Music Theory & Ear Training Games

Miscellaneous Resources

  • Songs for Interval Recognition
    • Interval Song Chart Generator: Create your own printable musical interval example chart by choosing from a number of well-known songs with links to the audio (on EarMaster.com)
    • Interval Association Chart by Virginia Commonwealth University
    • UberChord: List of 25 different songs using Tritones in Pop, Rock, Classical, TV Themes, etc. along with audio examples and descriptions for each.
    • Alchemyacappella: Printable PDF of songs and interval descriptions compiled by Ronelle & John Knowles
    • Musical-U: References to intervals in Pop songs with video links for reference.
    • Wikipedia's Interval Association Chart
    • Trainear (includes YouTube audio links)
    • ScaleChords
  • Functional Ear Trainer v2: Free software download for Windows or Mac. Program drills both diatonic and chromatic note functions using either solfege or scale degrees.
  • Open Music Theory: An open-source, interactive, online “text”book for college-level music theory courses.
  • HookTheory (TheoryTab): Offers a fantastic resource for searching pop songs based on a given chord progression with the option to add inversions.
  • IMSLP Petrucci Music Library: Large collection of public domain sheet music and recordings available as free downloads.
  • ThemeFinder: A handy tool for finding music based on a theme. Themes can be entered using pitches, intervals, scale degrees, and contour. Users can narrow results by specifying meter and key.
  • Chord Progression Workouts: Improvisation with key jazz progressions on LearnJazzStandards.com
    • Offers a list of common progressions, then provides audio files that loop those progressions each 3 times in all 12 keys (working through the circle of fifths) to play along with along with chord charts to follow along with.
  • Online Metronomes
    • Metronome Online: Basic and easy-to-use interface
    • Web Metronome: This one allows you to accent certain beats and adjust the meter with a visual display of counts.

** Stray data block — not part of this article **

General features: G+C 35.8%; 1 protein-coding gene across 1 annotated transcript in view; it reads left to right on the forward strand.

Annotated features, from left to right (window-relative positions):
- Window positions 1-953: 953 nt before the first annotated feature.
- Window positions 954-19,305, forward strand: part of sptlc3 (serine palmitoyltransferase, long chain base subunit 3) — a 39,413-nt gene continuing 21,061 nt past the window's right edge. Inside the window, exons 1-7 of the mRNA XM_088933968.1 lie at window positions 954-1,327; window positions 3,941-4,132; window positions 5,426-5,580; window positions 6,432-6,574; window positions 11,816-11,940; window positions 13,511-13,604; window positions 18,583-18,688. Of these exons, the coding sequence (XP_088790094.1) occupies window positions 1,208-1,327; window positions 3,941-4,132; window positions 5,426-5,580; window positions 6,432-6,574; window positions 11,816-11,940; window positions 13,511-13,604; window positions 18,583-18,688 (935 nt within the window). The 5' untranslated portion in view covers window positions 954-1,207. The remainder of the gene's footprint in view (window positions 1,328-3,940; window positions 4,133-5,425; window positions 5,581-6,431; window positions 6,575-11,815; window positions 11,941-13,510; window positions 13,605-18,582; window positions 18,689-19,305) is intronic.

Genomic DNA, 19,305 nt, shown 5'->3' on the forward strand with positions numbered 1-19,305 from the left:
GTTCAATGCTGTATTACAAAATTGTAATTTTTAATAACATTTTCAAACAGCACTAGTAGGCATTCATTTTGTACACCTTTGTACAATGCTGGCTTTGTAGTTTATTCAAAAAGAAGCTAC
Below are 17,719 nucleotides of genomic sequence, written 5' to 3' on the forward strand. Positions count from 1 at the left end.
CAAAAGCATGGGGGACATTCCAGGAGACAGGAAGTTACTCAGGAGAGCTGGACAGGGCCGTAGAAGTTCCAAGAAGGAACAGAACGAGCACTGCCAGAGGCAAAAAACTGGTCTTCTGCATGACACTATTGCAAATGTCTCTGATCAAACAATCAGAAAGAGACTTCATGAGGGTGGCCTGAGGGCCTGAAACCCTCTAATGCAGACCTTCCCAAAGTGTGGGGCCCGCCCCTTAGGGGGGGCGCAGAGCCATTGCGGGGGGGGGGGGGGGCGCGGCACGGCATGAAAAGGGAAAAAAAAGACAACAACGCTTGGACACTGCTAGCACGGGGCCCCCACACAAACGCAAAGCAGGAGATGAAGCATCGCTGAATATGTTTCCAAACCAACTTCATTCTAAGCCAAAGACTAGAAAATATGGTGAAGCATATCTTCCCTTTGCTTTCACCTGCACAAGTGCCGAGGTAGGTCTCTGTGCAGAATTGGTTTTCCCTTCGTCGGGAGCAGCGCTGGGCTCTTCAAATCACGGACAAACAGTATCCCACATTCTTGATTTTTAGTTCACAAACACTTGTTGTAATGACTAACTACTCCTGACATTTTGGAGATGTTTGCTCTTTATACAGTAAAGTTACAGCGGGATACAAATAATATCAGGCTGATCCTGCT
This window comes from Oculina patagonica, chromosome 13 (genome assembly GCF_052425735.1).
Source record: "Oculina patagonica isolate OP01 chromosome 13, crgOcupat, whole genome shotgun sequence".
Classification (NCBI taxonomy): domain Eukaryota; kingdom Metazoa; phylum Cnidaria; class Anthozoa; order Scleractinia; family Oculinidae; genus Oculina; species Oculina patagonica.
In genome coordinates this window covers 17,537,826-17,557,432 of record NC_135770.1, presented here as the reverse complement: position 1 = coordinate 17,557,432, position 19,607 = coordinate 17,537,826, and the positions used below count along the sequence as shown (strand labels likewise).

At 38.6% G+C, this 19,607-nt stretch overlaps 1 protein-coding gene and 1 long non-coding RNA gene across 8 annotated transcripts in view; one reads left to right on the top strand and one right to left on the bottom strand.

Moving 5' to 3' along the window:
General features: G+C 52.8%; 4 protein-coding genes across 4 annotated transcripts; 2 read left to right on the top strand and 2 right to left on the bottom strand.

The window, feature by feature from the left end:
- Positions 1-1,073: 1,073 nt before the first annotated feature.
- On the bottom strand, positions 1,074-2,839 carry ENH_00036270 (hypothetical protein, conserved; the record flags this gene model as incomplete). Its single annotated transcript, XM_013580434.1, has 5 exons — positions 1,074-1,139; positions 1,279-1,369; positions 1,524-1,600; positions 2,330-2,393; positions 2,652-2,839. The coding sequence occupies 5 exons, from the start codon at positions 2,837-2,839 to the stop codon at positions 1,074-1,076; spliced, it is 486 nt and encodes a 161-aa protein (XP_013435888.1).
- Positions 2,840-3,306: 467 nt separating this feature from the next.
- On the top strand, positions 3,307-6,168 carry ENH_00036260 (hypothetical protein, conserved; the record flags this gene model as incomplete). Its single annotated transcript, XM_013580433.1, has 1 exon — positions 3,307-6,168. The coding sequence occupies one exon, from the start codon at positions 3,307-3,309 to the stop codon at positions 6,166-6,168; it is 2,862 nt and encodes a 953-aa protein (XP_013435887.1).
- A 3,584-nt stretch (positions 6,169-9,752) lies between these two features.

Cognitive Science, Art, and Illusion


Albert Bregman’s Homepage for Auditory Scene Analysis

Albert Bregman was a pioneer in the field of auditory perception, credited with having developed auditory scene analysis (ASA) in his 1990 book Auditory Scene Analysis: the Perceptual Organization of Sound. Check out, in particular, the extensive collection of auditory demos on the site.

Site description: “This website presents the research of the McGill Auditory Research Laboratory and the theoretical ideas that developed from it and guided its investigations. The laboratory, under the direction of Albert S. Bregman, studied the perceptual organization of sound, from 1969 to 2006, using computers to generate the acoustic patterns that we studied. ” http://webpages.mcgill.ca/staff/Group2/abregm1/web/.

Diana Deutsch’s Homepage: Research and Auditory Illusions
Diana Deutsch is Professor of Psychology at the University of California, San Diego. She’s well-known for her extensive work on auditory illusions and paradoxes. Her website has an fantastic collection of demonstrations and explanations: http://deutsch.ucsd.edu/psychology/pages.php?i=201.
Meara O’Reilly’s Page of “Illusion Songs”
“A collection of auditory illusions found in indigenous folk practices, popular music, and scientific research.” http://www.mearaoreilly.com/index.php?/project/illusion-songs/.
Lotto Lab: “World’s First Public Perception Research Space”
Beau Lotto: “Much of our research is focused on understanding how and why we see illusions, since to understand how we see correctly, we need to understand why it seems that we sometimes see incorrectly. Illusions, therefore, are critical windows into the mind.” http://www.mearaoreilly.com/index.php?/project/illusion-songs/.

Also see Beau Lotto’s TED Talk on optical illusions: www.ted.com/talks/beau_lotto_optical_illusions_show_how_we_see?language=en.

Kitchen Theory: Gastrophysics & Multisensory Dining

A website exploring the fascinating intersection between cooking and multisensory perception. https://www.kitchen-theory.com



Free Open Source Music Software


Audacity: Audio Editor and Recording Application

Free open-source audio editing and recording application, available for Mac, Windows, and Linux. Audacity can be used for recording, playback, editing, and multitrack mixing. Available for download at http://audacity.sourceforge.net.

MuseScore: Music Notation Software

Free open-source music notation software similar to Sibelius or Finale, compatible on Mac, Windows, and Linux. MuseScore supports most types of standard notation, including jazz lead sheet, and allows for playback and part extraction. Download from the MuseScore website at http://musescore.org.